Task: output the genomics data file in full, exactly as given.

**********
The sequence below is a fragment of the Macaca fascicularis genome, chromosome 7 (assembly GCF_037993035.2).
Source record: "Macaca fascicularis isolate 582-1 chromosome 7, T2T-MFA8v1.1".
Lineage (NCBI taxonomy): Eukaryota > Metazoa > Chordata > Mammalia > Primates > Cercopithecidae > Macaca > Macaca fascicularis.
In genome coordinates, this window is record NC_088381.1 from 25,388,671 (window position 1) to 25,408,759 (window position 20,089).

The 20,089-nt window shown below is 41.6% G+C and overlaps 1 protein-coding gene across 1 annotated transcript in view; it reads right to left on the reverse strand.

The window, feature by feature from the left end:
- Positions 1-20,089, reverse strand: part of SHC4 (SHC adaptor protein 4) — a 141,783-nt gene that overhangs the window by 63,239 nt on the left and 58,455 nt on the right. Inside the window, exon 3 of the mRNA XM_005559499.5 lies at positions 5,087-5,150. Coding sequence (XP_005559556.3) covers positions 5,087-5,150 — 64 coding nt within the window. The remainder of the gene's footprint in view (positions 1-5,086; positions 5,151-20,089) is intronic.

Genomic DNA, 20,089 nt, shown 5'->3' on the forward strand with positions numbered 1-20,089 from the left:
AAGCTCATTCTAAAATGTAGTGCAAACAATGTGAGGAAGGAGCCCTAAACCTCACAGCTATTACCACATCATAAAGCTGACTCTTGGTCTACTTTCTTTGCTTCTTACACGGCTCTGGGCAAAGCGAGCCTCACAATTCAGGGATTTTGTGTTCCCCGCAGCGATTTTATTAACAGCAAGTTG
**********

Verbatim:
The sequence below is a fragment of the Macaca fascicularis genome, chromosome 7 (assembly GCF_037993035.2).
Source record: "Macaca fascicularis isolate 582-1 chromosome 7, T2T-MFA8v1.1".
Lineage (NCBI taxonomy): Eukaryota > Metazoa > Chordata > Mammalia > Primates > Cercopithecidae > Macaca > Macaca fascicularis.
In genome coordinates, this window is record NC_088381.1 from 25,388,671 (window position 1) to 25,408,759 (window position 20,089).

The 20,089-nt window shown below is 41.6% G+C and overlaps 1 protein-coding gene across 1 annotated transcript in view; it reads right to left on the reverse strand.

The window, feature by feature from the left end:
- Positions 1-20,089, reverse strand: part of SHC4 (SHC adaptor protein 4) — a 141,783-nt gene that overhangs the window by 63,239 nt on the left and 58,455 nt on the right. Inside the window, exon 3 of the mRNA XM_005559499.5 lies at positions 5,087-5,150. Coding sequence (XP_005559556.3) covers positions 5,087-5,150 — 64 coding nt within the window. The remainder of the gene's footprint in view (positions 1-5,086; positions 5,151-20,089) is intronic.

Genomic DNA, 20,089 nt, shown 5'->3' on the forward strand with positions numbered 1-20,089 from the left:
AAGCTCATTCTAAAATGTAGTGCAAACAATGTGAGGAAGGAGCCCTAAACCTCACAGCTATTACCACATCATAAAGCTGACTCTTGGTCTACTTTCTTTGCTTCTTACACGGCTCTGGGCAAAGCGAGCCTCACAATTCAGGGATTTTGTGTTCCCCGCAGCGATTTTATTAACAGCAAGTTG